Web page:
Creative Problem Solving for a New Millenium

Today’s fast-paced world demands new approaches to problem solving. The ancient Chinese proverb: “If you only have a hammer every problem is a nail” highlights that we all approach problem solving with a preexisting set of skills, biases, values, and past experiences that might not apply to the new challenges that we find ourselves facing or may be insufficient in seizing new opportunities. We therefore need to expand our toolbox of solutions to approach problem solving in a fresh new light.

Today’s blog is dedicated to providing sure fire ways to unleash your creative juices and add tools to your arsenal. Using the strategies below, you will be able to approach problems in a new way to conceptualize, analyze and implement new ideas.

Whether you’re searching for new products or services, conducting a job search or thinking about transitioning to a new career, these sure-fire problem-solving strategies will help you to unleash your full potential.

SKETCHING: Remember all those times you doodled in class when you were bored by your teacher/professor? Well, turns out that sketching is a powerful tool to help your mind wander aimlessly while firing up those neurons. Keep a small notepad with you. You can sketch when the mood hits you, and jot down all those ideas as they pop up. In my daughter’s school they call it “Stop and Jot.”

BRAINSTORMING: This time-tested strategy works for a reason. You get a group/team together, have a moderator outline the problems and assess a myriad of solutions in a working group format. Brainstorming however has many flaws. More vocal, aggressive, and self-confident outspoken members tend to dominate the forum even despite effective facilitation, thus the quieter, more introspective players are blocked out and their ideas go unheard. One way to counter this natural group behavior that comes out in brainstorming is to pursue brainwriting.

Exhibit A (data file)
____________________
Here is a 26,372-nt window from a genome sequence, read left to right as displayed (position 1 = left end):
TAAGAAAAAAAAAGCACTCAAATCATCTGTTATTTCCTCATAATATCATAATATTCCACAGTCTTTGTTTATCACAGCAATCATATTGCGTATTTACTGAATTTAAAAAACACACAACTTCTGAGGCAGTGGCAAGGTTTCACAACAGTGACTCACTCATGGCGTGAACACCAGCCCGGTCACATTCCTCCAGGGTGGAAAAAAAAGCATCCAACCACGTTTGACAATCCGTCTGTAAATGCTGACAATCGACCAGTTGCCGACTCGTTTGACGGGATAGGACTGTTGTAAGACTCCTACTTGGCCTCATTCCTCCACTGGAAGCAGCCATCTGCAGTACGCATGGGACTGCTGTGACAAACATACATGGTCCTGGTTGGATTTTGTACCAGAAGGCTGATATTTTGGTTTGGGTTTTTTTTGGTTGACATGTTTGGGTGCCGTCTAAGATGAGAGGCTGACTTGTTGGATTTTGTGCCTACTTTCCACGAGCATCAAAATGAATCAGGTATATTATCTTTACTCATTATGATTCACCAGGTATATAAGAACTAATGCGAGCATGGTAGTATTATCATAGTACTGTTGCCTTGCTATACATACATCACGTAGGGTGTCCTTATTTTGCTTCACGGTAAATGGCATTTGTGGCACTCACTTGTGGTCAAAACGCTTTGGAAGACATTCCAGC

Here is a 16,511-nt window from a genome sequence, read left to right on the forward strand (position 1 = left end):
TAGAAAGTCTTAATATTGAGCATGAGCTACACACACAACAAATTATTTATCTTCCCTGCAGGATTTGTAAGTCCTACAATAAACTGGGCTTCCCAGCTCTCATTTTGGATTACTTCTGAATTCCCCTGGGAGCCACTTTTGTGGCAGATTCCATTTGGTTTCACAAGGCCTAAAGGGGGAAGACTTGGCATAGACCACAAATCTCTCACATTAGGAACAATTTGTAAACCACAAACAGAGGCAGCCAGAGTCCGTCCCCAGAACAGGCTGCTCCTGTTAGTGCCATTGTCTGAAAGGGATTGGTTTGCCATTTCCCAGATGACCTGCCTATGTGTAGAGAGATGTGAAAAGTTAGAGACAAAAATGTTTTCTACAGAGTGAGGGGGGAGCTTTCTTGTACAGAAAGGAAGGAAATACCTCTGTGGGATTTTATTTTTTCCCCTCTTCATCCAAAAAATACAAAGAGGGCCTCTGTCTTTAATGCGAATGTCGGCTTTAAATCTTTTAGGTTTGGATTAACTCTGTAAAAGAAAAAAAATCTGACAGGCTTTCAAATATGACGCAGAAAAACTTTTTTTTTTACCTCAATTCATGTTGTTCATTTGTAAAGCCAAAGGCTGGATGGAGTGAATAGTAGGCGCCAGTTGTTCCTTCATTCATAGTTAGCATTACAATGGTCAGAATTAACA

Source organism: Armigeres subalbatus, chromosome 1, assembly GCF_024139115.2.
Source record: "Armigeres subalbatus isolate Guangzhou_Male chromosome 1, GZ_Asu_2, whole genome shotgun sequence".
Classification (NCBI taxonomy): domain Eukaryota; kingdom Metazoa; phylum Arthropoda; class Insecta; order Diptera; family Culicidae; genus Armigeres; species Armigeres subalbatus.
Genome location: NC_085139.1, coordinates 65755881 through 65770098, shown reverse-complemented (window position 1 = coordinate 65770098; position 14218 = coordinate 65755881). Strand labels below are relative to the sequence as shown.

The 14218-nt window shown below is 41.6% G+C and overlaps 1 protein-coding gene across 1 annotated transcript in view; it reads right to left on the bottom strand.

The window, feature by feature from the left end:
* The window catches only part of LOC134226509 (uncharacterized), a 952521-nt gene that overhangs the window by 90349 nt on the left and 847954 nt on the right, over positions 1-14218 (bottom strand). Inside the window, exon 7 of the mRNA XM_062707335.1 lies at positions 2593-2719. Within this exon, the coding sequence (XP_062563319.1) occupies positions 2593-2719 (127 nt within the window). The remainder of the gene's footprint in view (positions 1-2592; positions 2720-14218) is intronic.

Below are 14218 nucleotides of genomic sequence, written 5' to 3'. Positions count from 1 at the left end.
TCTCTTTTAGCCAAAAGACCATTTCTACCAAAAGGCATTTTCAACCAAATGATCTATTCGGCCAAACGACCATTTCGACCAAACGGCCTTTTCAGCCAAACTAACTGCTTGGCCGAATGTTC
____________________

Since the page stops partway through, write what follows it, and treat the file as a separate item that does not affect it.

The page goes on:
BRAINWRITING: Overcomes the inherent shortfalls of brainstorming. With brainwriting the moderator asks each participant to write down 3-5 ideas to solve a problem. This is all done anonymously. Then the moderator collects their answers and passes them out so others can add ideas, thoughts, or question the initial respondent’s list. You do this a few times and then get together as an entire group to go through each thread of ideas.

ASKING WHY: Ask anyone who has little children or has been around them, and they will tell you the most annoying question you can be asked over and over is…”WHY?” However, when you question accepted processes, systems, approaches, or ways of doing things you can force yourself and those around you to consider new perspectives. Along those lines, you can and MUST demand that it is no longer to answer any WHY with…”that’s how we’ve always done things.” That is an unacceptable answer in light of the unique challenges we face.

STARBURSTING: In a team, you start by writing down an idea, problem or challenge in the middle of a six-point star. Then you collectively answer each of the 5 W’s and H (who, what, where, when, why and how.) Come up with as many potential solutions as possible without editing yourself. Then choose amongst the ideas that can be implemented.

PROVOCATION: Make a statement that is provocative and seemingly flawed on its face value, with the intent of sparking debate. For example, if you are leading an architect’s team building a new commercial building, you might consider starting a meeting by saying: “the building we design doesn’t need a roof.”

The goal of provocation is to spark “What if” scenarios to support that (seemingly false) claim. Example, the building we design shouldn’t have a traditional roof, but rather a roof with solar panels or green/eco-friendly feature to capture and re-use the energy from the heat of the sun.